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    What’s Your Capacity for Tenacity?

    tenacityWhen I was eight years old, my mother was interviewed on the local news in New York City for her impressive track-record of asking for – and getting – what she wanted from customer service. It didn’t matter whether it was a product, service or something else – once my mom had decided that something wasn’t quite right, she didn’t stop until she righted that wrong. And 9 times out of 10, she got what she asked for.

    The word that the reporter used to describe her was “tenacious”, meaning “tending to keep a firm hold of something; clinging or adhering closely” or “not readily relinquishing a position, principle, or course of action; determined.” She liked that word a lot. (He also described her as “comely” – meaning “pleasant to look at; attractive” – which she also appreciated.)

    Whether you’re a professional or volunteer leader, being tenacious is part of the job. Sticking to a mission, a vision, a set of values or a course of action is critical to overcoming obstacles. Of course, you might need to course-correct or consider new factors as they arise in order to be context-savvy, relationship-aware, flexible and resilient, but being able to say “I said I would do it”, “I did it” and “what’s next?” are hallmarks of the kind of leader that others want to follow.

    So, how tenacious are you in getting done what you’ve committed to?

    Review your Capacity for Tenacity. The more you say yes to, the more tenacious you are:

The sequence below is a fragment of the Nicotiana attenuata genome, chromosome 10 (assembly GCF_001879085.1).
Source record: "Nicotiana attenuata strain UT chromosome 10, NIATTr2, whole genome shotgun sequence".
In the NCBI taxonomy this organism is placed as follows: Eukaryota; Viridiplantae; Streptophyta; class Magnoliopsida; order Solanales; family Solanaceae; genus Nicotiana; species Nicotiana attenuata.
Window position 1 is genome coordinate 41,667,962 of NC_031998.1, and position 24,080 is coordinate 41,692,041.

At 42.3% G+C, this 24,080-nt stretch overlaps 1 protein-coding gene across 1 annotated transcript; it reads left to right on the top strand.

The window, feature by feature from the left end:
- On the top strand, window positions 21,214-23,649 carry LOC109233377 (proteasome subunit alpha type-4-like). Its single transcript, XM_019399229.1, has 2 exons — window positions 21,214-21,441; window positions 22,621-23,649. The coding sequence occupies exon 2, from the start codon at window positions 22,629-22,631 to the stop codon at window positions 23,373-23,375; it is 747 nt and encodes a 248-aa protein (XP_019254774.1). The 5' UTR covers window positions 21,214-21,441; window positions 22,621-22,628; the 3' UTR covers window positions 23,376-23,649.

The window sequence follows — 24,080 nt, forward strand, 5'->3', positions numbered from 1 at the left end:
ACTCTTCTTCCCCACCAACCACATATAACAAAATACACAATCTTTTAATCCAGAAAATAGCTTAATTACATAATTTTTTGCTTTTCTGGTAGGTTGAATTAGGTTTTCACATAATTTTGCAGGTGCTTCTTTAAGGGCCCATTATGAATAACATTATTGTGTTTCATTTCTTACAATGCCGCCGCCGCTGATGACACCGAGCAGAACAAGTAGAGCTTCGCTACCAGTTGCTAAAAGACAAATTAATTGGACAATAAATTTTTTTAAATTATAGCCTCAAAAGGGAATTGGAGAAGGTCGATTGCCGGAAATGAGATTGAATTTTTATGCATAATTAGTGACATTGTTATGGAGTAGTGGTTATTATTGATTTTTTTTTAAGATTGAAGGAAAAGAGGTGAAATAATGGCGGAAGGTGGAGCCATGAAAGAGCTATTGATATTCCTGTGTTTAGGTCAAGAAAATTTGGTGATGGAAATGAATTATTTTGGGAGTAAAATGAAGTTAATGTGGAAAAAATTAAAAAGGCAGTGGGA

1. I don’t let “reasons” stand in my way of getting the job done. If something isn’t working, I find another way that will.
    1. I don’t let the fact that something is hard stop me. In fact, I do the hardest things first.
    1. My actions stem from my values. Once I have aligned my actions with my values, I do whatever it takes (ethically) to accomplish my goals.
    1. When a task seems so huge that it is daunting, I break it down into simple, doable steps and start on the steps, one at a time.
    1. My mood doesn’t determine what I get accomplished. If I’ve committed myself to marketing tasks every Wednesday, for example, I don’t let “not being in the mood” for marketing take me out.
    1. I may feel fear, but I take action toward what I want in spite of that.
    1. I know that others have faced similar obstacles and have prevailed, so I ask those people for their perspective or advice.
    1. I’m aware that the biggest obstacles I’ll face are the limiting beliefs that can crop up in my own mind, such as: “I can’t” or “It’s beyond me” or “I’ll fail.”
    1. If I don’t know what it will take to accomplish my goals, I find out.
    1. I feed and monitor my energy—physical, mental, emotional—so that I can consistently perform at my peak.
    1. When something needs to get done, I turn a laser focus onto it until it’s completed.
    1. I engage other stakeholders in the goal, and lead them so that they come on board from a place of commitment rather than compliance.
    1. I recognize when I’m being aggressive (trying to meet my needs by ignoring or bumping up against others’ needs) and shift into being assertive (trying to meet my needs while respecting the needs of others).
    1. I actively invite feedback, and use it as an opportunity to get better.
    1. I take the time to celebrate when I complete my goals, knowing that this feeds my strength to go onto the next one.

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